Upgraded turbos that can deliver nearly double the airflow of the factory units require an intercooler system that’s up to the task. We opted for the Buschur Racing GT-R Race FMIC kit as it has proven to deliver exceptional performance in similar builds in this power range. With a retail price just under $3,000, it’s hard to beat. The system not only includes a massive 22x14x4.5-inch bar-and-plate core, it also includes mandrel-bent 6061-aluminum 70mm (2.75”) hard pipes. We opted to use Turbosmart blow-off valves with the system and they have delivered exceptional fit and function.

Buschur Racing was also called upon to ready the transmission for the rigors of 1,000+whp and 8-second, ¼-mile passes. We opted for the BR140T package. With the BR140T package, Buschur Racing upgrades the first gear and mainshaft to a high-strength alloy version from Albins Gear. The clutch system is also upgraded to an 18-plate system. Blueprinting of the oil pump, and a stainless-steel Dodson filter are also included in the package. Cost for the upgrade runs about $8,500.

One of the most critical systems for a 1kwhp R35 GT-R is the fuel system. While there are many twin pump options that can handle the fuel demands on gasoline, the demands when running E85 can be beyond or at the limit of many of these systems. Conventional brushed motor, gear-type pumps often have extremely high current electrical demands too. DSPORT has had great success in using brushless, twin-screw pumps on both its R33 and R34 GT-R builds. Fortunately, AMS offers both a single and twin brushless fuel pump system for the R35 dubbed the Omega brushless. We’ve had the opportunity to install and run both the single and twin versions and we would recommend them to anyone with a big-power R35. As a future revision for these pumps, we’d love to see the inclusion of check valves on the pressure side to allow the pumps to be staged in their operation.

It’s not too in your face with the HKS GT1000 kit and Buschur Racing Race FMIC installed. It could easily be mistaken for a factory turbo setup until you hit the throttle and unleash 1,000+whp.

With the pumps up to the task, we upgraded to T1 Race Development fuel rails and Fuel Injector Clinic (FIC) 1650cc injectors. The 1650cc injectors feature stainless-steel internals making them compatible with any of the additives found in racing gasolines or alcohol-blended fuels. A set of plug and play adapters eliminates the need to solder on new injector connectors. These injectors were put under the control of a COBB Access Port. So that the ECU would know the actual boost levels, the MAP sensors were upgraded to OMNI 4-bar units. All of the engine and transmission calibration of the ECU was performed remotely by David Buschur of Calibrated ECU (and Buschur Racing).

The Install

The attention to detail present in the HKS GT1000 FULL TURBINE kit could be seen in the exceptional fitment of the system. The factory heat shields require just a slight amount of trimming and massaging to fit into place. New water and oil lines take care of the plumbing to the turbo center sections. About the only challenge with the system is getting the compressor outlet piping to line up to the intercooler charge pipes. This is about the only area that you find slotted holes that allow for the fitment adjustments necessary to guarantee that the system lines up with any brand of intercooler being teamed with the system. Just because the system looked so good when installed on the engine, we probably did waste a few hours just gazing before it was installed.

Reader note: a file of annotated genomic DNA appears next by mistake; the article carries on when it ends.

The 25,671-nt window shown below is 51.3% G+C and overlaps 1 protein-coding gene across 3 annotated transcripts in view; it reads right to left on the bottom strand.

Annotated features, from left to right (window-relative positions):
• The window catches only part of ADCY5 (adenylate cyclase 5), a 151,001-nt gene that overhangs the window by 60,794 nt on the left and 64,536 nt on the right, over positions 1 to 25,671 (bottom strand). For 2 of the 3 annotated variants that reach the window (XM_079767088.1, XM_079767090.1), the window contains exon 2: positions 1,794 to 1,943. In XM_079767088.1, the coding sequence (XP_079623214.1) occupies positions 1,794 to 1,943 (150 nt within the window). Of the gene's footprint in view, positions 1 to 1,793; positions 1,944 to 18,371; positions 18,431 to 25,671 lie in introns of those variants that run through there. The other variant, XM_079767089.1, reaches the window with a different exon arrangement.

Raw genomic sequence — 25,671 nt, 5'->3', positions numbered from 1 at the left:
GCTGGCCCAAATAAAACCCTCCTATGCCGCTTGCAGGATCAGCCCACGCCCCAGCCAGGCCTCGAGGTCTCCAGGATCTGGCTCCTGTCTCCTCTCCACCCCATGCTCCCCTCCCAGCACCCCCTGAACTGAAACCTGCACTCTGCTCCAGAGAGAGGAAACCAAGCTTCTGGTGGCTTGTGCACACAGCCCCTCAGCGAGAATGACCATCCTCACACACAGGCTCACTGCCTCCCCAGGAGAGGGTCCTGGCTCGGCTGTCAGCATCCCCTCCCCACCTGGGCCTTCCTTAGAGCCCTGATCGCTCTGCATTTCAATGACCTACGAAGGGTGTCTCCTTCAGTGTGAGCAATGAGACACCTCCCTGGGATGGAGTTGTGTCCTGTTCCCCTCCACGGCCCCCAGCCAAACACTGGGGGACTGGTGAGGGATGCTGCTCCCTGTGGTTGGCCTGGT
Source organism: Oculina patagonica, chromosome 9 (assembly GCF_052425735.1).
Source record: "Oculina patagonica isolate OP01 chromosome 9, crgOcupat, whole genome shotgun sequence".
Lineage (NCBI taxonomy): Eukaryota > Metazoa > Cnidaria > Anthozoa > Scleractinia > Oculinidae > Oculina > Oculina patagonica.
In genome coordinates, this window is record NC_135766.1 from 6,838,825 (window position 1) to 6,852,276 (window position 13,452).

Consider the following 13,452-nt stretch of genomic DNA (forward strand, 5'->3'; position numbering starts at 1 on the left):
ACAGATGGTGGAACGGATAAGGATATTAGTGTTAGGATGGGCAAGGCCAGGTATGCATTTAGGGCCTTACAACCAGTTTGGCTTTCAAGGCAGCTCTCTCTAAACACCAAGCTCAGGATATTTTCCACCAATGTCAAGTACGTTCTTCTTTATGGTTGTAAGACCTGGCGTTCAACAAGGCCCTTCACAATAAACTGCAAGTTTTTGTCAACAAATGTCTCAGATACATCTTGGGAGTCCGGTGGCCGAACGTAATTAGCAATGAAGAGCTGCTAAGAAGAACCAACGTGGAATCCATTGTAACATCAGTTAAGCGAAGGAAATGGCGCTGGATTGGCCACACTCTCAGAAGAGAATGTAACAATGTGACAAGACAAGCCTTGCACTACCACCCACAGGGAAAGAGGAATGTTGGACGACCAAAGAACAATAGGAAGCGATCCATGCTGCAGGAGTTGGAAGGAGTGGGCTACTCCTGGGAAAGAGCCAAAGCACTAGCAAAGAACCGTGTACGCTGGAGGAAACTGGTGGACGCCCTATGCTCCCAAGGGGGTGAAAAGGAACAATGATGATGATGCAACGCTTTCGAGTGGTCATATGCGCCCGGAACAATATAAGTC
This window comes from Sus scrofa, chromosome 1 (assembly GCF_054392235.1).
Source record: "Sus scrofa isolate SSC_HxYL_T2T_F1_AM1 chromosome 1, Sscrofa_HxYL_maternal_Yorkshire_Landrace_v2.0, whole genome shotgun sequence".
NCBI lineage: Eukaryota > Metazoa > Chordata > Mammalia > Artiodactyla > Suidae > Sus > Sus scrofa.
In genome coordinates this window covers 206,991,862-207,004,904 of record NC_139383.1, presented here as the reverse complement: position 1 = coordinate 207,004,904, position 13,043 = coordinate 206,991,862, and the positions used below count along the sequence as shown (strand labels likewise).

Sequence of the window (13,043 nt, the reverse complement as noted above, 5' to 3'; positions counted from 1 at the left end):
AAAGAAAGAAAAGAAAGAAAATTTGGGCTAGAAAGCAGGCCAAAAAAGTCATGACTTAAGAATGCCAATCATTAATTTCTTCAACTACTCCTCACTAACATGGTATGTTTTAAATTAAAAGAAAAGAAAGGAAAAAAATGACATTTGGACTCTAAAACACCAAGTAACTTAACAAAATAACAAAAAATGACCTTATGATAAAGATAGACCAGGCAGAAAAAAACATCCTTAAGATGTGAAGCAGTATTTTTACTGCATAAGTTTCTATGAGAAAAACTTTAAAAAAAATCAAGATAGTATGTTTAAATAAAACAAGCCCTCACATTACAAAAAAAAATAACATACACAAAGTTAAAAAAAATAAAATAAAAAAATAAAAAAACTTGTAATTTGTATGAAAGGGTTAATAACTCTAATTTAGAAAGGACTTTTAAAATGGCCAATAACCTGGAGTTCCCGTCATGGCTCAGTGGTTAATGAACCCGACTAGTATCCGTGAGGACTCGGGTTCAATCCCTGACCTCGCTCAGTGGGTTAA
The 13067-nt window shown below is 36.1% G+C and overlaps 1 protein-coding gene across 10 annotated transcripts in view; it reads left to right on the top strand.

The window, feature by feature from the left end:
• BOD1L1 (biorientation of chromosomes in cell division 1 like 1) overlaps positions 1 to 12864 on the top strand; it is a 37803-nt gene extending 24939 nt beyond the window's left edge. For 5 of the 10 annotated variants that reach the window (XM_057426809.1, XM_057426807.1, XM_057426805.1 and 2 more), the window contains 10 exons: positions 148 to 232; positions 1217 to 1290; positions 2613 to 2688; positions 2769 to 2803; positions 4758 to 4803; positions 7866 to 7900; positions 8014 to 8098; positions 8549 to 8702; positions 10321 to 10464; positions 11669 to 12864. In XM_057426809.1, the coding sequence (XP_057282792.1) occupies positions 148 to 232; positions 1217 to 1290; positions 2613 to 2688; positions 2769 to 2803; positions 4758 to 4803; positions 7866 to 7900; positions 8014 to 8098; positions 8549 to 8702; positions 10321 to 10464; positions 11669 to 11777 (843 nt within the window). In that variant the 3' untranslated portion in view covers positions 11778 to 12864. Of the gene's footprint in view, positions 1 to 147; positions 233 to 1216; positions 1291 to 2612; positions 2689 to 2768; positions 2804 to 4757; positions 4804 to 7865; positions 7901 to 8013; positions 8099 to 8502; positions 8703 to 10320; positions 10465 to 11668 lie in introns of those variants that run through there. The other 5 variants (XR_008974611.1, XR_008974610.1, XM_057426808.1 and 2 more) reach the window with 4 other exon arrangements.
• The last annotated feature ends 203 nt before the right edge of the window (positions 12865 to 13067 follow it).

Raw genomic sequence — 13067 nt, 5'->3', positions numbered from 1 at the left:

The Dyno

Kenny Tran of Jotech Motorsports and David Buschur both have very good things to say about the HKS GT1000 and HKS GT1000+ systems that they previously installed on customer vehicles. Both predicted that we would see just over 1,000whp with the HKS GT1000 system in place. With the boost set to 30psi at redline and running on E80, this R35 laid down 1,134 horsepower at 6,800 RPM. When tuned on 91 octane, the car still delivered over 900 horsepower at 25psi boost.     

Running on E85, we couldn’t be happier with the shape and magnitude of the power curve. Compared to a factory GT-R there is almost no tradeoffs while an additional 650+whp is provided.

Road Test

So how does a 1,000+whp R35 GT-R feel on the road? Well, be prepared to feel the traction control kicking in at the top of first, second and third gear. The car becomes so fun in terms of acceleration. While we only get to enjoy this level of performance in California on the racetrack, there is nothing about the personality of this GT1000-equipped Club DSPORT VR38 engine that would make it out-of-place on the street (baring the local, state and federal laws that might say otherwise). The setup is extremely well mannered and the smoothness of the engine is superior to the OEM. Of course, the driver should work up to the performance level delivered by this package. In this case, setting multiple boost levels through the COBB AccessPort is a recommended endeavor.

The Bottom Line

There are very few companies in the world with the capabilities of HKS. These capabilities are highlighted in the GT1000 FULL TURBINE system. Unlike some aftermarket racing products that may hit the mark on performance while missing the mark on fitment, durability and overall quality, this HKS offering gets high marks in all categories. The product is simply engineered and manufactured right. If HKS can continue to deliver products of this quality, the company’s re-established USA operation should do quite well. 

Full HKS GT1000 Turbo Kit Photo Gallery on Page 2 >>